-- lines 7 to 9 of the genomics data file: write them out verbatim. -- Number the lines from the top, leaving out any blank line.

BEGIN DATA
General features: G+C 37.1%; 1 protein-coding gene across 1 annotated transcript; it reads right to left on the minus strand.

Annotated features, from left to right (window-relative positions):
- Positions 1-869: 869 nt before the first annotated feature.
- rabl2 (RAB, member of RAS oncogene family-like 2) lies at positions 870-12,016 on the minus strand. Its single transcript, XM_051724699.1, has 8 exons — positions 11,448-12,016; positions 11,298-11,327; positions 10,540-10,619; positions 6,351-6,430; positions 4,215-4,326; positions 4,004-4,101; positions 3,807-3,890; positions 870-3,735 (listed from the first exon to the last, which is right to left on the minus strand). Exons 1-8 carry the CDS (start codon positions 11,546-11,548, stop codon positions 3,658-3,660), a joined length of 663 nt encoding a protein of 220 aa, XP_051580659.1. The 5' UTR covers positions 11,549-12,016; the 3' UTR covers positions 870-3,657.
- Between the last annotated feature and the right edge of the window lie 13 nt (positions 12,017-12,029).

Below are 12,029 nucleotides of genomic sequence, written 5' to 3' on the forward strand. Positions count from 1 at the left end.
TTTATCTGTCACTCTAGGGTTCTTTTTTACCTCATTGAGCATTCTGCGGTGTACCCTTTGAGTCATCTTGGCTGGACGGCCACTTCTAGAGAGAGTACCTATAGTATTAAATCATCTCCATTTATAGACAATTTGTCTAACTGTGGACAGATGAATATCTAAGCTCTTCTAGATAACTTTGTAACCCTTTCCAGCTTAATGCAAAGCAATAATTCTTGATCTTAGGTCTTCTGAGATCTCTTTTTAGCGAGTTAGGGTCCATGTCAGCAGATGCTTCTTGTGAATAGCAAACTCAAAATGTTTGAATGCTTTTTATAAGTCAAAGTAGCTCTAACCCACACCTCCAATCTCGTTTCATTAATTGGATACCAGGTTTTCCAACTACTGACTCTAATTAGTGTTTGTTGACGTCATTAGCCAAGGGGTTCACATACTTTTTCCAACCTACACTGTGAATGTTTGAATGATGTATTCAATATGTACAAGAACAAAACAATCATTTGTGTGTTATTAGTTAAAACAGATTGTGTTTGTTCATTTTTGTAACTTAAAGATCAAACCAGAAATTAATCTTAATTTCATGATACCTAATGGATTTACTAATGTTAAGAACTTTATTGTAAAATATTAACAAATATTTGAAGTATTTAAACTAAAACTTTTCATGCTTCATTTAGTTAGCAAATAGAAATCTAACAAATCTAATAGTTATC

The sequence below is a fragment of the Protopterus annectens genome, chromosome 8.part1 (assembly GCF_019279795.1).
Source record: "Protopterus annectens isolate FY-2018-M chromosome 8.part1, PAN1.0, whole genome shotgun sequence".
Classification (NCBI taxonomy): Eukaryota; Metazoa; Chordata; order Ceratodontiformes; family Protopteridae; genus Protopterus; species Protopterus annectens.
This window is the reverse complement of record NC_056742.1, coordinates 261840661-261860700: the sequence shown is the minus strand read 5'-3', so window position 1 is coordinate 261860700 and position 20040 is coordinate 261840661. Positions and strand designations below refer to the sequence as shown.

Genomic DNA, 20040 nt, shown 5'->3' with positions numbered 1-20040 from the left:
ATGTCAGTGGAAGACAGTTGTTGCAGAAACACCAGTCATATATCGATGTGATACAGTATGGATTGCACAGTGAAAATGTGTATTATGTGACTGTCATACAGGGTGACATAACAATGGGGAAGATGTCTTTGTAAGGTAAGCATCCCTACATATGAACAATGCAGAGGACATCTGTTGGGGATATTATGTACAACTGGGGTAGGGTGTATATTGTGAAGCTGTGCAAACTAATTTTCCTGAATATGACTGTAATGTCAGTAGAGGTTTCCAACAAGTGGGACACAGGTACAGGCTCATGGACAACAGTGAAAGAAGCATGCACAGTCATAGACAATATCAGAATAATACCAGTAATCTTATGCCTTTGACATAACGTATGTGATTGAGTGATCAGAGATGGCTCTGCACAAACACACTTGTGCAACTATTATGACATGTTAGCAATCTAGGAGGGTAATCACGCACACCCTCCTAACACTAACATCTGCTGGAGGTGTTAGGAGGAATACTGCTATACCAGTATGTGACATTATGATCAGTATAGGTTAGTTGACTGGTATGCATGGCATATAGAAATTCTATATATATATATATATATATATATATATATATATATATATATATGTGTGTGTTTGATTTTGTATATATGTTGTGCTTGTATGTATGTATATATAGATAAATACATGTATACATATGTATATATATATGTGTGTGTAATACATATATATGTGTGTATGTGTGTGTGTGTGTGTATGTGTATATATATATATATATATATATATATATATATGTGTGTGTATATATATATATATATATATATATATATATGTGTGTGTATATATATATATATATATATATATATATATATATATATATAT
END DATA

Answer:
TTTATCTGTCACTCTAGGGTTCTTTTTTACCTCATTGAGCATTCTGCGGTGTACCCTTTGAGTCATCTTGGCTGGACGGCCACTTCTAGAGAGAGTACCTATAGTATTAAATCATCTCCATTTATAGACAATTTGTCTAACTGTGGACAGATGAATATCTAAGCTCTTCTAGATAACTTTGTAACCCTTTCCAGCTTAATGCAAAGCAATAATTCTTGATCTTAGGTCTTCTGAGATCTCTTTTTAGCGAGTTAGGGTCCATGTCAGCAGATGCTTCTTGTGAATAGCAAACTCAAAATGTTTGAATGCTTTTTATAAGTCAAAGTAGCTCTAACCCACACCTCCAATCTCGTTTCATTAATTGGATACCAGGTTTTCCAACTACTGACTCTAATTAGTGTTTGTTGACGTCATTAGCCAAGGGGTTCACATACTTTTTCCAACCTACACTGTGAATGTTTGAATGATGTATTCAATATGTACAAGAACAAAACAATCATTTGTGTGTTATTAGTTAAAACAGATTGTGTTTGTTCATTTTTGTAACTTAAAGATCAAACCAGAAATTAATCTTAATTTCATGATACCTAATGGATTTACTAATGTTAAGAACTTTATTGTAAAATATTAACAAATATTTGAAGTATTTAAACTAAAACTTTTCATGCTTCATTTAGTTAGCAAATAGAAATCTAACAAATCTAATAGTTATC

The sequence below is a fragment of the Protopterus annectens genome, chromosome 8.part1 (assembly GCF_019279795.1).
Source record: "Protopterus annectens isolate FY-2018-M chromosome 8.part1, PAN1.0, whole genome shotgun sequence".